C-Terminal Tyrosine Residue Modifications Modulate the Protective Phosphorylation of Serine 129 of α-Synuclein in a Yeast Model of Parkinson's Disease.

Kleinknecht A, Popova B, Lázaro DF, Pinho R, Valerius O, Outeiro TF, Braus GH - PLoS Genet. (2016)

Tyrosine 133 mutation does not alter the accumulation of reactive oxygen and nitrogen species.(A, B) Quantification of cells expressing different αSyn variants displaying ROS and RNS assessed with flow cytometry analysis. αSyn expression was induced for 6 h and the cells were stained for 1.5 h with DHR123 to visualize ROS (A) or with DAF-2 DA to visualize RNS (B). Forward scatter (FSC) and DHR123 (A) or DAF-2 DA (B) fluorescence of the cells, showing one representative result from at least four independent experiments. The percentage of the sub-populations of yeast cells with higher fluorescent intensities (P1) than the background are presented in the lower panels. Significance of differences was calculated with one-way ANOVA (****, p < 0.0001).
© Copyright Policy
Related In: Results  -  Collection

License
Show All Figures
getmorefigures.php?uid=PMC4920419&req=5

pgen.1006098.g012: Tyrosine 133 mutation does not alter the accumulation of reactive oxygen and nitrogen species.(A, B) Quantification of cells expressing different αSyn variants displaying ROS and RNS assessed with flow cytometry analysis. αSyn expression was induced for 6 h and the cells were stained for 1.5 h with DHR123 to visualize ROS (A) or with DAF-2 DA to visualize RNS (B). Forward scatter (FSC) and DHR123 (A) or DAF-2 DA (B) fluorescence of the cells, showing one representative result from at least four independent experiments. The percentage of the sub-populations of yeast cells with higher fluorescent intensities (P1) than the background are presented in the lower panels. Significance of differences was calculated with one-way ANOVA (****, p < 0.0001).
Mentions: Flow cytometry measurements were performed to determine the accumulation of ROS and RNS in yeast cells, expressing the single mutants. DHR123 was used for detection of ROS (Fig 12A) and DAF-2 DA was used for detection of RNS (Fig 12B). Expression of all mutants revealed a significant increase in the levels of ROS and RNS in comparison with the control; however, no significant differences were observed between the single mutants revealing that the enhanced toxicity of Y133F and S129A mutant is not due to higher accumulation of ROS or RNS.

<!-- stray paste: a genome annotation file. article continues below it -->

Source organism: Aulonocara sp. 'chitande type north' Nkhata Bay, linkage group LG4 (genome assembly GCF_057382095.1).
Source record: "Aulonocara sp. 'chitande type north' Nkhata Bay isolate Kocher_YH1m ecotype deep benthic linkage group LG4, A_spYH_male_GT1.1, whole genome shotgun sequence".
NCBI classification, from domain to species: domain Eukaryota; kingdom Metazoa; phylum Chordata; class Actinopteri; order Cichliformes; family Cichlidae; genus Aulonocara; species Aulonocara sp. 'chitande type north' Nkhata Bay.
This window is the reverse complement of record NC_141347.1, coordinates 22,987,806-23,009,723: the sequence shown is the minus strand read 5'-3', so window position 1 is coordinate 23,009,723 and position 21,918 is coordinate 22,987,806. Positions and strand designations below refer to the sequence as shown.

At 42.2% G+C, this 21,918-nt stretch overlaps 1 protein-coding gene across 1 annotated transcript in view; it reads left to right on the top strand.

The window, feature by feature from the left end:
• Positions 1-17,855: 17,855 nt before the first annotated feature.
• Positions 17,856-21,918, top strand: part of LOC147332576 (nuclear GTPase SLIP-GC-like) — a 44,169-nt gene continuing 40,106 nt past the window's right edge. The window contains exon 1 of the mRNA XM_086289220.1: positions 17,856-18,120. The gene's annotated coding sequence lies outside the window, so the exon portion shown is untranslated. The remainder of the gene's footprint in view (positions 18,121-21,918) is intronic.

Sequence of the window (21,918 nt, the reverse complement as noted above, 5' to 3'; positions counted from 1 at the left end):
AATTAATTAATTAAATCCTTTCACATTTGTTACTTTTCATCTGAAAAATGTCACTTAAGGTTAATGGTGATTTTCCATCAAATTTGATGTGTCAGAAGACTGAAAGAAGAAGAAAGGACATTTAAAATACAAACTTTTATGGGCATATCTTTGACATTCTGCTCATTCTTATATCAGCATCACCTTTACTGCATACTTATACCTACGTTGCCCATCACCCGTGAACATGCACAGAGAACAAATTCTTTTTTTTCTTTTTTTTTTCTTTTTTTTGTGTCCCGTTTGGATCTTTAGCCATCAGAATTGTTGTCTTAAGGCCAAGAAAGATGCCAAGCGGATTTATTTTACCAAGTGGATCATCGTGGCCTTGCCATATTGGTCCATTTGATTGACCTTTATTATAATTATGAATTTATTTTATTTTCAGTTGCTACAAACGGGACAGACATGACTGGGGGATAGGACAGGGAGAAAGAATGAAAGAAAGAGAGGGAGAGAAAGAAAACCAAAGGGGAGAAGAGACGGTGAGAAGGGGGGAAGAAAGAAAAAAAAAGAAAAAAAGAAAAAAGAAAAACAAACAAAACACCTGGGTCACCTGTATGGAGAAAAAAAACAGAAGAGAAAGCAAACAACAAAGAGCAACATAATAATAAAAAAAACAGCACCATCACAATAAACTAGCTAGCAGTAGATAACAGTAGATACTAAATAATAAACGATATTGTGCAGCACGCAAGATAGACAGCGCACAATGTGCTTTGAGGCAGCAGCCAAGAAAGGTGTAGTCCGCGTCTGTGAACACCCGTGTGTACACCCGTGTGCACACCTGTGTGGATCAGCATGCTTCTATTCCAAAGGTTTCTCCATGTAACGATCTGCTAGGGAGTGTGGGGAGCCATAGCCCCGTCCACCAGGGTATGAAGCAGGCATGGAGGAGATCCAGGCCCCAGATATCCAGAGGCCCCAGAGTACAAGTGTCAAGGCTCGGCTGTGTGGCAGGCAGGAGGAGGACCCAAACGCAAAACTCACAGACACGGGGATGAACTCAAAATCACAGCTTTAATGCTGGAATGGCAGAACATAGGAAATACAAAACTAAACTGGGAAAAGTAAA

Bottom Line: Phosphorylation of αSyn on serine 129 (S129) modulates autophagic clearance of inclusions and is prominently found in Lewy bodies.Using a yeast model of PD, we found that Y133 is required for protective S129 phosphorylation and for S129-independent proteasome clearance. αSyn can be nitrated and form stable covalent dimers originating from covalent crosslinking of two tyrosine residues.The nitration level of wild-type αSyn was higher compared to that of A30P mutant that is non-toxic in yeast.

View Article: PubMed Central - PubMed

Affiliation: Department of Molecular Microbiology and Genetics and Göttingen Center for Molecular Biosciences (GZMB), Institute of Microbiology and Genetics, Georg-August-Universität, Göttingen, Germany.

ABSTRACT
Parkinson´s disease (PD) is characterized by the presence of proteinaceous inclusions called Lewy bodies that are mainly composed of α-synuclein (αSyn). Elevated levels of oxidative or nitrative stresses have been implicated in αSyn related toxicity. Phosphorylation of αSyn on serine 129 (S129) modulates autophagic clearance of inclusions and is prominently found in Lewy bodies. The neighboring tyrosine residues Y125, Y133 and Y136 are phosphorylation and nitration sites. Using a yeast model of PD, we found that Y133 is required for protective S129 phosphorylation and for S129-independent proteasome clearance. αSyn can be nitrated and form stable covalent dimers originating from covalent crosslinking of two tyrosine residues. Nitrated tyrosine residues, but not di-tyrosine-crosslinked dimers, contributed to αSyn cytotoxicity and aggregation. Analysis of tyrosine residues involved in nitration and crosslinking revealed that the C-terminus, rather than the N-terminus of αSyn, is modified by nitration and di-tyrosine formation. The nitration level of wild-type αSyn was higher compared to that of A30P mutant that is non-toxic in yeast. A30P formed more dimers than wild-type αSyn, suggesting that dimer formation represents a cellular detoxification pathway in yeast. Deletion of the yeast flavohemoglobin gene YHB1 resulted in an increase of cellular nitrative stress and cytotoxicity leading to enhanced aggregation of A30P αSyn. Yhb1 protected yeast from A30P-induced mitochondrial fragmentation and peroxynitrite-induced nitrative stress. Strikingly, overexpression of neuroglobin, the human homolog of YHB1, protected against αSyn inclusion formation in mammalian cells. In total, our data suggest that C-terminal Y133 plays a major role in αSyn aggregate clearance by supporting the protective S129 phosphorylation for autophagy and by promoting proteasome clearance. C-terminal tyrosine nitration increases pathogenicity and can only be partially detoxified by αSyn di-tyrosine dimers. Our findings uncover a complex interplay between S129 phosphorylation and C-terminal tyrosine modifications of αSyn that likely participates in PD pathology.

No MeSH data available.


Related in: MedlinePlus